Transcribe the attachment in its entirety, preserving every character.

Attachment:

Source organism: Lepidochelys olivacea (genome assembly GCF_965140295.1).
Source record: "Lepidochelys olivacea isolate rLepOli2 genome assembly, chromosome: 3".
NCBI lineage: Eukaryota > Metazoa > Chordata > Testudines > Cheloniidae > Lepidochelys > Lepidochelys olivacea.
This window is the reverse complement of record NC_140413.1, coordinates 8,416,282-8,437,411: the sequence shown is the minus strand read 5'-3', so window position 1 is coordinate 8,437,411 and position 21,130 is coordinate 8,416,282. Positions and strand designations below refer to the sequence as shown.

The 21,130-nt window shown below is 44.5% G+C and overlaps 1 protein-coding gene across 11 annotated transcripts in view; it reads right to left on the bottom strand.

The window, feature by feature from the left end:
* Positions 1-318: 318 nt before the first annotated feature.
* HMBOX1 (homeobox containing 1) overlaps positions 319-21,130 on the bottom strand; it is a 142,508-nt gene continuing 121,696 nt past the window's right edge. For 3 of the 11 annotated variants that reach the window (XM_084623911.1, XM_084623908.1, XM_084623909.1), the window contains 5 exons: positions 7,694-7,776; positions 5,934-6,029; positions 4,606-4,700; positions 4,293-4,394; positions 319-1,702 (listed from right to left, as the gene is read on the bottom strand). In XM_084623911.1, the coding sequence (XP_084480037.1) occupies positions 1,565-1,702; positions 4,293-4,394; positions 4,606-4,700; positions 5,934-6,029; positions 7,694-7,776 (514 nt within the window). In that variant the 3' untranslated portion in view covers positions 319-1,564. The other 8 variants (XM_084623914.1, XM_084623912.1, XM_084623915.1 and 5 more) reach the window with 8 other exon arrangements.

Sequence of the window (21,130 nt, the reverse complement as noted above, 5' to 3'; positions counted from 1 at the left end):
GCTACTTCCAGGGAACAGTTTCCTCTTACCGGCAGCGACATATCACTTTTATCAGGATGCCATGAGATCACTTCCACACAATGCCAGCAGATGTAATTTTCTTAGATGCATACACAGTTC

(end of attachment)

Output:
Source organism: Lepidochelys olivacea (genome assembly GCF_965140295.1).
Source record: "Lepidochelys olivacea isolate rLepOli2 genome assembly, chromosome: 3".
NCBI lineage: Eukaryota > Metazoa > Chordata > Testudines > Cheloniidae > Lepidochelys > Lepidochelys olivacea.
This window is the reverse complement of record NC_140413.1, coordinates 8,416,282-8,437,411: the sequence shown is the minus strand read 5'-3', so window position 1 is coordinate 8,437,411 and position 21,130 is coordinate 8,416,282. Positions and strand designations below refer to the sequence as shown.

The 21,130-nt window shown below is 44.5% G+C and overlaps 1 protein-coding gene across 11 annotated transcripts in view; it reads right to left on the bottom strand.

The window, feature by feature from the left end:
* Positions 1-318: 318 nt before the first annotated feature.
* HMBOX1 (homeobox containing 1) overlaps positions 319-21,130 on the bottom strand; it is a 142,508-nt gene continuing 121,696 nt past the window's right edge. For 3 of the 11 annotated variants that reach the window (XM_084623911.1, XM_084623908.1, XM_084623909.1), the window contains 5 exons: positions 7,694-7,776; positions 5,934-6,029; positions 4,606-4,700; positions 4,293-4,394; positions 319-1,702 (listed from right to left, as the gene is read on the bottom strand). In XM_084623911.1, the coding sequence (XP_084480037.1) occupies positions 1,565-1,702; positions 4,293-4,394; positions 4,606-4,700; positions 5,934-6,029; positions 7,694-7,776 (514 nt within the window). In that variant the 3' untranslated portion in view covers positions 319-1,564. The other 8 variants (XM_084623914.1, XM_084623912.1, XM_084623915.1 and 5 more) reach the window with 8 other exon arrangements.

Sequence of the window (21,130 nt, the reverse complement as noted above, 5' to 3'; positions counted from 1 at the left end):
GCTACTTCCAGGGAACAGTTTCCTCTTACCGGCAGCGACATATCACTTTTATCAGGATGCCATGAGATCACTTCCACACAATGCCAGCAGATGTAATTTTCTTAGATGCATACACAGTTC